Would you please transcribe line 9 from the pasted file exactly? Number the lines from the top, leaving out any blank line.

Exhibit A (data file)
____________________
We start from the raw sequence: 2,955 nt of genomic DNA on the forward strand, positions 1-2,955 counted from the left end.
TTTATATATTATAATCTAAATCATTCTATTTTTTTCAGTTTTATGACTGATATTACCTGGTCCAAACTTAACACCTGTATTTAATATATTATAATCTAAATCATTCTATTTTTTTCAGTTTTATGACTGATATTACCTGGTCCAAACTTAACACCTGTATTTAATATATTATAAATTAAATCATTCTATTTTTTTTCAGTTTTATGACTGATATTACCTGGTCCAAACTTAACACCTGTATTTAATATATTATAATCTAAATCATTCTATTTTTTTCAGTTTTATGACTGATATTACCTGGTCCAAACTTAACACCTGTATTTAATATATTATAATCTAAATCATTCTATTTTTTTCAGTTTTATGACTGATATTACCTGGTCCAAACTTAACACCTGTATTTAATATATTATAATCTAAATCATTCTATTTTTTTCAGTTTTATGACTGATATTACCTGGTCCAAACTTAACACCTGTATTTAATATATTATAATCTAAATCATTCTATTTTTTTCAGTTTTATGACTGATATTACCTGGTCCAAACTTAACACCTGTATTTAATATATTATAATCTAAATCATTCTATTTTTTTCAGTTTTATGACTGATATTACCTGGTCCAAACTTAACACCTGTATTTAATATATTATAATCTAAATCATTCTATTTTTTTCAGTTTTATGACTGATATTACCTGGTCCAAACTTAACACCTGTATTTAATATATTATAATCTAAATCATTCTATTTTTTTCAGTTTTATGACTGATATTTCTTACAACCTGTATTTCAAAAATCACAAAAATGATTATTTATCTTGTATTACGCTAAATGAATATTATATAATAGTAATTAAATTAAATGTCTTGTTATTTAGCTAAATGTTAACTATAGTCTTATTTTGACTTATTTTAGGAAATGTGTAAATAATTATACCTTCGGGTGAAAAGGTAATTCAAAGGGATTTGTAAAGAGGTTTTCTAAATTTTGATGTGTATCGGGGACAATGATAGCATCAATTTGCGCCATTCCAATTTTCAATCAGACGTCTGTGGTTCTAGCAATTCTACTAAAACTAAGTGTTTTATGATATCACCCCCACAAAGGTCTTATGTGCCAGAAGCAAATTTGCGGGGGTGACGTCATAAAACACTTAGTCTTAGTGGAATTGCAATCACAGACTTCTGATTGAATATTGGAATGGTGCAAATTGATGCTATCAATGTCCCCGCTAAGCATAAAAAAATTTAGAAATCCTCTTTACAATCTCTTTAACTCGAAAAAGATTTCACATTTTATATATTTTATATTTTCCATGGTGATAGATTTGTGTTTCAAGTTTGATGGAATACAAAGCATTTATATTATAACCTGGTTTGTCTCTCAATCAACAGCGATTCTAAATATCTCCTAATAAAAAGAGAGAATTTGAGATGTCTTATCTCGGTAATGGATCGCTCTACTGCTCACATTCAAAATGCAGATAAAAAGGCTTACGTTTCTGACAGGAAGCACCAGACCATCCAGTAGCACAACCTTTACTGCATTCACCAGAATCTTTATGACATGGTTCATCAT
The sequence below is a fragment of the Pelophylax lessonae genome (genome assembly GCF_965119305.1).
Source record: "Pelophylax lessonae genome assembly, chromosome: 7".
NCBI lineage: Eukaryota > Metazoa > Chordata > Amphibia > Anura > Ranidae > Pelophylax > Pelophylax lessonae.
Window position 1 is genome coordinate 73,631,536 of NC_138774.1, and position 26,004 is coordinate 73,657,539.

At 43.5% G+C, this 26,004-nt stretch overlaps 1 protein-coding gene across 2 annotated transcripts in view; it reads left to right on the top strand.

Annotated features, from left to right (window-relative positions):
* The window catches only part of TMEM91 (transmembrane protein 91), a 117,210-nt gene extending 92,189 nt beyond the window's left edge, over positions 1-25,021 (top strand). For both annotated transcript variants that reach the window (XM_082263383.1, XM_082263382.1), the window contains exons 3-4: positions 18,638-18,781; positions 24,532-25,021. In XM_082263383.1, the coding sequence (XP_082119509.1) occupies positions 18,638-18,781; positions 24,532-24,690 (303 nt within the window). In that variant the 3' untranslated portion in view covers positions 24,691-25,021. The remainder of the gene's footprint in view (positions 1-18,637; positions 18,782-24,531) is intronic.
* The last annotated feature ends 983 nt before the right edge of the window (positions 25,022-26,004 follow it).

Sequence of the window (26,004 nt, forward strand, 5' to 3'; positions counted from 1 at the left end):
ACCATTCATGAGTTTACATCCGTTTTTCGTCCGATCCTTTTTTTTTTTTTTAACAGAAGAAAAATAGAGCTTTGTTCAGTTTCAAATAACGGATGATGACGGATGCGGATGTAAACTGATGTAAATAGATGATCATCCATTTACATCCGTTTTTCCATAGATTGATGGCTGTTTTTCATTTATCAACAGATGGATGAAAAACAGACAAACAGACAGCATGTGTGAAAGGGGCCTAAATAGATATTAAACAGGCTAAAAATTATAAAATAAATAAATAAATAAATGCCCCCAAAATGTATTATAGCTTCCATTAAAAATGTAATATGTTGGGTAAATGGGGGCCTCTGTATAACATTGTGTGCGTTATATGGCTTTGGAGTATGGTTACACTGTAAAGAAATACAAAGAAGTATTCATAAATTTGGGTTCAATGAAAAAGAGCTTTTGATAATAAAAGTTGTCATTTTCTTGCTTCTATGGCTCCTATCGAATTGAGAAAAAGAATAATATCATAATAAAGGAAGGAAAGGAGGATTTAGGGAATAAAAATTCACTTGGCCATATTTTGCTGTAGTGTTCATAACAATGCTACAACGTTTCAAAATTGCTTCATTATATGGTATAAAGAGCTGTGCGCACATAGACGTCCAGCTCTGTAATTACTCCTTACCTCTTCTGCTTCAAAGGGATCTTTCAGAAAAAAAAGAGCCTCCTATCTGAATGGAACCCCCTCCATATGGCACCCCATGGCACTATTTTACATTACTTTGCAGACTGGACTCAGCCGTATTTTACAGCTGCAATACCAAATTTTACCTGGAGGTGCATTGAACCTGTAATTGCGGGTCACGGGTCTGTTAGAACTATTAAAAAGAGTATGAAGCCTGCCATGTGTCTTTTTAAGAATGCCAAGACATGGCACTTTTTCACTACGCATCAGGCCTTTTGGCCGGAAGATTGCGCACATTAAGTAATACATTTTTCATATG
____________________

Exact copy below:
* The window catches only part of TMEM91 (transmembrane protein 91), a 117,210-nt gene extending 92,189 nt beyond the window's left edge, over positions 1-25,021 (top strand). For both annotated transcript variants that reach the window (XM_082263383.1, XM_082263382.1), the window contains exons 3-4: positions 18,638-18,781; positions 24,532-25,021. In XM_082263383.1, the coding sequence (XP_082119509.1) occupies positions 18,638-18,781; positions 24,532-24,690 (303 nt within the window). In that variant the 3' untranslated portion in view covers positions 24,691-25,021. The remainder of the gene's footprint in view (positions 1-18,637; positions 18,782-24,531) is intronic.